It’s a fickle, volatile club to be a part of. One day, you’re a hero closing it down after a fine effort by the starter, or shutting down an opponent for an important middle inning. The next, you’re the bane of the fans existence, a thorn in their side after blowing a four-run lead, or even by just allowing a lone runner to cross home plate.
The life of a relief pitcher is one that most people couldn’t handle. Pressure-packed moments are what they often deal with, and if success isn’t the end result, then it’s nothing but a failure. Relievers will never get the benefit of the doubt (unless you’re Brad Lidge, and you got yourself a free year after the perfection of 2008) and that’s evident now more than ever.
Take for instance Danys Baez, who is no doubt struggling. Many are calling for his head just a few appearances into the season, an unfair assessment when you look at how all bullpens are constituted. Baez is getting paid a relatively large sum money for the position he’s in; one which he hasn’t succeeded as of yet. But find me a bullpen where there isn’t a struggling relief pitcher.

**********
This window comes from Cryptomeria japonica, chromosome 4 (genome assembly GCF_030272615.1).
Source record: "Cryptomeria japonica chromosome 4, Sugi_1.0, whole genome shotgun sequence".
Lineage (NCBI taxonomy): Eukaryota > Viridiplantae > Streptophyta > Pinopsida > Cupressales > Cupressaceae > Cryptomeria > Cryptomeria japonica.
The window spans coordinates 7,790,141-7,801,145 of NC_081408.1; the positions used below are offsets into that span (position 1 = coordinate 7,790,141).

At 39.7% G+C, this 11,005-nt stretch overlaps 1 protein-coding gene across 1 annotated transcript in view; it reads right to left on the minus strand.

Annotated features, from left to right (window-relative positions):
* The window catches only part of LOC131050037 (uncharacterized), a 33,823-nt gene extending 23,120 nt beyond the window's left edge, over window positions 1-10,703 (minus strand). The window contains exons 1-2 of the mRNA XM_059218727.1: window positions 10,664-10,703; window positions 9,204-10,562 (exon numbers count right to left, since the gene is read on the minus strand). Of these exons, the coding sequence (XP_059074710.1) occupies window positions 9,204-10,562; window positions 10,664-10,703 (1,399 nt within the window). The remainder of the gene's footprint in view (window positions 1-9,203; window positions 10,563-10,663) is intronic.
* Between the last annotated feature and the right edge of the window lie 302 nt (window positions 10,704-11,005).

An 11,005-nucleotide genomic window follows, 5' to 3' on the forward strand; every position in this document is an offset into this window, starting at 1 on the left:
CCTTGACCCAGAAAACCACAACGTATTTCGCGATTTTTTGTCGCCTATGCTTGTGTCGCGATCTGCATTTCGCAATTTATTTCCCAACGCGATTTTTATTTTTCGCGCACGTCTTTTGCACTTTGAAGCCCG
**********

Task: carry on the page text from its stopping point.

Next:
Ryan Madson and David Herndon are also part of the struggling bunch, but luckily enough, there are others out in the pen picking up the slack. Chad Durbin has been a stalwart. Antonio Bastardo was an adequate situational lefty in his short stay. Jose Contreras has been the brightest of the bunch.
Many right here on our own commenting boards ripped the move, wondering why the Phils would go after a 38-year old that had struggled for many seasons as a starter. Ruben Amaro saw steady relief pitcher written all over him. His rocket fastball is perfect for a 7th-or-8th inning situation. His off-speed stuff has been found. Contreras is proving the doubters wrong, sporting a sub-one earned run average.
But, that’s exactly the point here. Bullpen arms are often times feeble, many times fragile, other times exceptional. Luck plays a huge role in a lot of what goes on beyond the centerfield fence. There have been questions surfacing from readers asking if the Phils will look to make a deal for bullpen help or scour the wire for an arm. There’s no need. It’s really no help, anyway.
If you want to be happy with your bullpen, come to terms with it’s unpredictability and temperamental makeup. Baez, on occasion, will find his rhythm. Other times, he won’t. Contreras will likely hit an icy patch. Madson is surely going through his darkest hour. David Herndon hasn’t quite perfected the sinker.
All will struggle, all will succeed. As a fan, give this cast of characters the benefit of the doubt. It’s a high-pressure situation that breeds failure. Yes, this bullpen can be better. Give them the chance to be.